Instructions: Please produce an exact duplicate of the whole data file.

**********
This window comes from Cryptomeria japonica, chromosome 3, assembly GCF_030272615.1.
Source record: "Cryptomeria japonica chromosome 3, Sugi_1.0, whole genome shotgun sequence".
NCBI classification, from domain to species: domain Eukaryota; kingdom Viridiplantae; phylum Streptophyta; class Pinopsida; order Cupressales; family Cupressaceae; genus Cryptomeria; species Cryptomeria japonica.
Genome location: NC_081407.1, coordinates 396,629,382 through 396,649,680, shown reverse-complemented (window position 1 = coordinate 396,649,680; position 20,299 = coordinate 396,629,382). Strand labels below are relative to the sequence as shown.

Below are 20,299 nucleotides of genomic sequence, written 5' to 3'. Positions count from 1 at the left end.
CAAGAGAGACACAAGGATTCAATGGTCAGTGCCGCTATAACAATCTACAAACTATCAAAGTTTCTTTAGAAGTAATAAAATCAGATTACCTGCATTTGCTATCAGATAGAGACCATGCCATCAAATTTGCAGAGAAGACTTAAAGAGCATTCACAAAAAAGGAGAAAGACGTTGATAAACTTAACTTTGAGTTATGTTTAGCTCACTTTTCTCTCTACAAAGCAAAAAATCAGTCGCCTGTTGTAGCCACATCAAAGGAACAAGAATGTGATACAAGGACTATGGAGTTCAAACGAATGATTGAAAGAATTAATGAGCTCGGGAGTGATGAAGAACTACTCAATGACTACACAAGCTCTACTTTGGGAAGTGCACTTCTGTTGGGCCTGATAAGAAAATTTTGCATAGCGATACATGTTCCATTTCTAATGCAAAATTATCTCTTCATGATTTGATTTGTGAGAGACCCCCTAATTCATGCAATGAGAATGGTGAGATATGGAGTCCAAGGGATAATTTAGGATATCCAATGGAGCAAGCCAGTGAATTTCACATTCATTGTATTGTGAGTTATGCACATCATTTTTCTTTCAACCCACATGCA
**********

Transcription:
This window comes from Cryptomeria japonica, chromosome 3, assembly GCF_030272615.1.
Source record: "Cryptomeria japonica chromosome 3, Sugi_1.0, whole genome shotgun sequence".
NCBI classification, from domain to species: domain Eukaryota; kingdom Viridiplantae; phylum Streptophyta; class Pinopsida; order Cupressales; family Cupressaceae; genus Cryptomeria; species Cryptomeria japonica.
Genome location: NC_081407.1, coordinates 396,629,382 through 396,649,680, shown reverse-complemented (window position 1 = coordinate 396,649,680; position 20,299 = coordinate 396,629,382). Strand labels below are relative to the sequence as shown.

Below are 20,299 nucleotides of genomic sequence, written 5' to 3'. Positions count from 1 at the left end.
CAAGAGAGACACAAGGATTCAATGGTCAGTGCCGCTATAACAATCTACAAACTATCAAAGTTTCTTTAGAAGTAATAAAATCAGATTACCTGCATTTGCTATCAGATAGAGACCATGCCATCAAATTTGCAGAGAAGACTTAAAGAGCATTCACAAAAAAGGAGAAAGACGTTGATAAACTTAACTTTGAGTTATGTTTAGCTCACTTTTCTCTCTACAAAGCAAAAAATCAGTCGCCTGTTGTAGCCACATCAAAGGAACAAGAATGTGATACAAGGACTATGGAGTTCAAACGAATGATTGAAAGAATTAATGAGCTCGGGAGTGATGAAGAACTACTCAATGACTACACAAGCTCTACTTTGGGAAGTGCACTTCTGTTGGGCCTGATAAGAAAATTTTGCATAGCGATACATGTTCCATTTCTAATGCAAAATTATCTCTTCATGATTTGATTTGTGAGAGACCCCCTAATTCATGCAATGAGAATGGTGAGATATGGAGTCCAAGGGATAATTTAGGATATCCAATGGAGCAAGCCAGTGAATTTCACATTCATTGTATTGTGAGTTATGCACATCATTTTTCTTTCAACCCACATGCA